The term "cultural heritage " has changed content considerably in recent decades, partially owing to the instruments developed by UNESCO. Cultural heritage does not end at monuments and collections of objects. It also includes traditions or living expressions inherited from our ancestors and passed on to our descendants, such as oral traditions, performing arts, social practices, rituals, festive events, knowledge and practices concerning nature and the universe or the knowledge and skills to produce traditional crafts. While fragile, intangible cultural heritage is an important factor in maintaining cultural diversity in the face of growing globalization. An understanding of the intangible cultural heritage of different communities helps with intercultural dialogue, and encourages mutual respect for other ways of life. The importance of intangible cultural heritage is not the cultural manifestation itself but rather the wealth of knowledge and skills that is transmitted through it from one generation to the next. The social and economic value of this transmission of knowledge is relevant for minority groups and for mainstream social groups within a State, and is as important for developing States as for developed ones. Intangible cultural heritage is:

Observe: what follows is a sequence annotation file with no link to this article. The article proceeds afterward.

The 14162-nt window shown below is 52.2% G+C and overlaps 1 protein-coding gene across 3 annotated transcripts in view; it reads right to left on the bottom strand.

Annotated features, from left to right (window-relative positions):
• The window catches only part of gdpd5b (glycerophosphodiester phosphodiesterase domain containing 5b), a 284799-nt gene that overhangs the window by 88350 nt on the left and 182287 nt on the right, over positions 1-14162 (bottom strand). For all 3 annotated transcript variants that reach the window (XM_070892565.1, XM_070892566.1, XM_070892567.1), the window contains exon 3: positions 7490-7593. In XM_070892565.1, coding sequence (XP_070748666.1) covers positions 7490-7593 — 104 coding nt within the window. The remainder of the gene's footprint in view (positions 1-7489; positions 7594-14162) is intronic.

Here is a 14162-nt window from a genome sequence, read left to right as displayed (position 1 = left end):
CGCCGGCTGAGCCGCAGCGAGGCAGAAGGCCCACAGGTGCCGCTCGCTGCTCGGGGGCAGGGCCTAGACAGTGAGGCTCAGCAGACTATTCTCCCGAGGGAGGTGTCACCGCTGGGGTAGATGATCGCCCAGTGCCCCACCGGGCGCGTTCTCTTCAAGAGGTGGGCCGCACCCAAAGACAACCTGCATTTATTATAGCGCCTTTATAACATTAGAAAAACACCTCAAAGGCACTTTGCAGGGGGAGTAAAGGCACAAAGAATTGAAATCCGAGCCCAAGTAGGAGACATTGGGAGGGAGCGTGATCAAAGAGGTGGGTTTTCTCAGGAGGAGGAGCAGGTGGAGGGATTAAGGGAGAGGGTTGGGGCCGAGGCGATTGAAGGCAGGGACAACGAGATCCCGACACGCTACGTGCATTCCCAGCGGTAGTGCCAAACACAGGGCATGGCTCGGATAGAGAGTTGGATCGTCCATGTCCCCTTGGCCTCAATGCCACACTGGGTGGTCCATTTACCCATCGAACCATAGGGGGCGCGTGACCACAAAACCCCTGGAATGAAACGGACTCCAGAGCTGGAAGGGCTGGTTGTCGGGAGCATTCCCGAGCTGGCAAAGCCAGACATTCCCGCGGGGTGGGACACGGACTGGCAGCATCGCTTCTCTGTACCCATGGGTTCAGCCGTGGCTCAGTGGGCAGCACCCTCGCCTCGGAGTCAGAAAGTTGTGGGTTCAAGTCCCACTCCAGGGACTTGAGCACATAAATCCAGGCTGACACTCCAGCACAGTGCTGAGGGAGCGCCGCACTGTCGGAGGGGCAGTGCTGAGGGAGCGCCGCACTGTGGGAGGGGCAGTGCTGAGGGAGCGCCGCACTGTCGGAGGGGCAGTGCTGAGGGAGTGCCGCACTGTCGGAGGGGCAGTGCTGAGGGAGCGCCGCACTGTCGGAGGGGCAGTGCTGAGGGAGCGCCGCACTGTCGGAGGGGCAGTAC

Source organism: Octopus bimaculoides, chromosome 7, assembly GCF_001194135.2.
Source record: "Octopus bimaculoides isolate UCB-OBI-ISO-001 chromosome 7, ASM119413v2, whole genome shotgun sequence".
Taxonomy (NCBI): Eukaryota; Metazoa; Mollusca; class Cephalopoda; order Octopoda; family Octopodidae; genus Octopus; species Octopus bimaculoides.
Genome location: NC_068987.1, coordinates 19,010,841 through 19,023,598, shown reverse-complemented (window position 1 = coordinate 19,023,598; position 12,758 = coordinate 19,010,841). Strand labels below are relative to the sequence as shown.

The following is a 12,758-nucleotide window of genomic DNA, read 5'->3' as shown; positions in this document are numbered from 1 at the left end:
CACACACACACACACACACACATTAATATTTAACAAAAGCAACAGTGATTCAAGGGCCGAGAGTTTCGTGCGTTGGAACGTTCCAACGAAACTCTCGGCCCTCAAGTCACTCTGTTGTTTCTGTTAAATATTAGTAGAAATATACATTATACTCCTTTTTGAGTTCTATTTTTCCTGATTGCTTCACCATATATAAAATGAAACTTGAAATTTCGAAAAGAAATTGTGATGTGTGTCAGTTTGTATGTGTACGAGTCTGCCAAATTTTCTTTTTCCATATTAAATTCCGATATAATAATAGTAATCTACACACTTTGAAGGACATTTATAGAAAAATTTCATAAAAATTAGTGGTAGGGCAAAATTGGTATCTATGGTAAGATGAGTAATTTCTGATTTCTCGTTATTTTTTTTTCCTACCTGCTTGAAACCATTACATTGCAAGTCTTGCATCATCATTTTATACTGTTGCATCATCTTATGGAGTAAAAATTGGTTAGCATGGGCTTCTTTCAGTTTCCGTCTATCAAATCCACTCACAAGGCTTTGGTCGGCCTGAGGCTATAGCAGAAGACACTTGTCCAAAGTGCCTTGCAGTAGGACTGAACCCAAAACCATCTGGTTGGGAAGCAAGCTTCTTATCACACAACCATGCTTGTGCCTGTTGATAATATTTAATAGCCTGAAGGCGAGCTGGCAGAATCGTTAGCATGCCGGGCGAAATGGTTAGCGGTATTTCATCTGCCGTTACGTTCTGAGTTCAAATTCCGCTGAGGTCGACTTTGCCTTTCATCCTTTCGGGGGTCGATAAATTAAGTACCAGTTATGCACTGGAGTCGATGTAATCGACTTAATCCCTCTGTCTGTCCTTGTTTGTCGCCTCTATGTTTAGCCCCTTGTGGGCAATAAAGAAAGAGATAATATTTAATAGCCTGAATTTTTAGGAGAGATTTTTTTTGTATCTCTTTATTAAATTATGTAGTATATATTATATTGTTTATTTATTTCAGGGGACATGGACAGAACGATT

Traditional, contemporary and living at the same time: intangible cultural heritage does not only represent inherited traditions from the past but also contemporary rural and urban practices, in which diverse cultural groups take part; Inclusive: we may share expressions of intangible cultural heritage that are similar to those practiced by others. Whether they are from the neighboring village, from a city on the opposite side of the world, or have been adapted by peoples who have migrated and settled in a different region, they all are intangible cultural heritage. They contribute to social cohesion, encouraging a sense of identity and responsibility which helps individuals to feel part of one or different...
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